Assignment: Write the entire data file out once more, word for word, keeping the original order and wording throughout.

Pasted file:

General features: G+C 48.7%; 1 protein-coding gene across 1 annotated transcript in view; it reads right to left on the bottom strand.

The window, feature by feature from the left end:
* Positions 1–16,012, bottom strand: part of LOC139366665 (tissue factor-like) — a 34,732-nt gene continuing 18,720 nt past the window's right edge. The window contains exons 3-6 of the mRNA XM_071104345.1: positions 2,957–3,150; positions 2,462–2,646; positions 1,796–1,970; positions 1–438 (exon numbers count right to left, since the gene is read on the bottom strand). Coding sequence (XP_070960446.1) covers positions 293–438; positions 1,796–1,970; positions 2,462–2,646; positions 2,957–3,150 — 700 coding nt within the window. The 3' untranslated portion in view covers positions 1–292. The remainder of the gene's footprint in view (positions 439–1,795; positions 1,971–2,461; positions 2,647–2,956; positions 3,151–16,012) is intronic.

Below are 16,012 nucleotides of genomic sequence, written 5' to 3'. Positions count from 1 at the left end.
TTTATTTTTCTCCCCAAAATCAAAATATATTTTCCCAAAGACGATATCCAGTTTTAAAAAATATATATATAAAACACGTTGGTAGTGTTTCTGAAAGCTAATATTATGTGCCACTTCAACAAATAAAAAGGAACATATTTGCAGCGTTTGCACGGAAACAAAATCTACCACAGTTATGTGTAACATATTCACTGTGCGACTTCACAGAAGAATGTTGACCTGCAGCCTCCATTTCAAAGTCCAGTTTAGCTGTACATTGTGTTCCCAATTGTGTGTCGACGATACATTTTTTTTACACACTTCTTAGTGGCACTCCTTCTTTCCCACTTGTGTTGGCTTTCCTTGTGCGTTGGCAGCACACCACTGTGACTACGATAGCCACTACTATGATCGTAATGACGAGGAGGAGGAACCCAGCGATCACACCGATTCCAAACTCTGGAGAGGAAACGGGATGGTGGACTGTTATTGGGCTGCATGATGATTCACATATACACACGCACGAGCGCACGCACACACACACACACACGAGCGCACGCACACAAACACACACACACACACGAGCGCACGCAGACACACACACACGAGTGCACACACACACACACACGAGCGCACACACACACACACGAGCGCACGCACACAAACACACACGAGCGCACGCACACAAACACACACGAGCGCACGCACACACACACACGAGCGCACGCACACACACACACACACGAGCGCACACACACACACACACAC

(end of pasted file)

General features: G+C 48.7%; 1 protein-coding gene across 1 annotated transcript in view; it reads right to left on the bottom strand.

The window, feature by feature from the left end:
* Positions 1–16,012, bottom strand: part of LOC139366665 (tissue factor-like) — a 34,732-nt gene continuing 18,720 nt past the window's right edge. The window contains exons 3-6 of the mRNA XM_071104345.1: positions 2,957–3,150; positions 2,462–2,646; positions 1,796–1,970; positions 1–438 (exon numbers count right to left, since the gene is read on the bottom strand). Coding sequence (XP_070960446.1) covers positions 293–438; positions 1,796–1,970; positions 2,462–2,646; positions 2,957–3,150 — 700 coding nt within the window. The 3' untranslated portion in view covers positions 1–292. The remainder of the gene's footprint in view (positions 439–1,795; positions 1,971–2,461; positions 2,647–2,956; positions 3,151–16,012) is intronic.

Below are 16,012 nucleotides of genomic sequence, written 5' to 3'. Positions count from 1 at the left end.
TTTATTTTTCTCCCCAAAATCAAAATATATTTTCCCAAAGACGATATCCAGTTTTAAAAAATATATATATAAAACACGTTGGTAGTGTTTCTGAAAGCTAATATTATGTGCCACTTCAACAAATAAAAAGGAACATATTTGCAGCGTTTGCACGGAAACAAAATCTACCACAGTTATGTGTAACATATTCACTGTGCGACTTCACAGAAGAATGTTGACCTGCAGCCTCCATTTCAAAGTCCAGTTTAGCTGTACATTGTGTTCCCAATTGTGTGTCGACGATACATTTTTTTTACACACTTCTTAGTGGCACTCCTTCTTTCCCACTTGTGTTGGCTTTCCTTGTGCGTTGGCAGCACACCACTGTGACTACGATAGCCACTACTATGATCGTAATGACGAGGAGGAGGAACCCAGCGATCACACCGATTCCAAACTCTGGAGAGGAAACGGGATGGTGGACTGTTATTGGGCTGCATGATGATTCACATATACACACGCACGAGCGCACGCACACACACACACACACGAGCGCACGCACACAAACACACACACACACACGAGCGCACGCAGACACACACACACGAGTGCACACACACACACACACGAGCGCACACACACACACACGAGCGCACGCACACAAACACACACGAGCGCACGCACACAAACACACACGAGCGCACGCACACACACACACGAGCGCACGCACACACACACACACACGAGCGCACACACACACACACACAC